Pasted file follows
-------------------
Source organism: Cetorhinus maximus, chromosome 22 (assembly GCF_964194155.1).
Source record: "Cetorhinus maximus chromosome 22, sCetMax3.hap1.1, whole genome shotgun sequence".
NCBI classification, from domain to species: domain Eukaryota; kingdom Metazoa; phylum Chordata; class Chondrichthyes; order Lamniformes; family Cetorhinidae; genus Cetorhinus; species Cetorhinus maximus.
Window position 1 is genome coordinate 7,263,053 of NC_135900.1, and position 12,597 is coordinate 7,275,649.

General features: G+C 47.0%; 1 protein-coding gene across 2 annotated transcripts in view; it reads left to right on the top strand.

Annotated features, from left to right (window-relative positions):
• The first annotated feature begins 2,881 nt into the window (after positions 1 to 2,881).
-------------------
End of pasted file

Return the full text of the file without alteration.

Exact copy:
Source organism: Cetorhinus maximus, chromosome 22 (assembly GCF_964194155.1).
Source record: "Cetorhinus maximus chromosome 22, sCetMax3.hap1.1, whole genome shotgun sequence".
NCBI classification, from domain to species: domain Eukaryota; kingdom Metazoa; phylum Chordata; class Chondrichthyes; order Lamniformes; family Cetorhinidae; genus Cetorhinus; species Cetorhinus maximus.
Window position 1 is genome coordinate 7,263,053 of NC_135900.1, and position 12,597 is coordinate 7,275,649.

General features: G+C 47.0%; 1 protein-coding gene across 2 annotated transcripts in view; it reads left to right on the top strand.

Annotated features, from left to right (window-relative positions):
• The first annotated feature begins 2,881 nt into the window (after positions 1 to 2,881).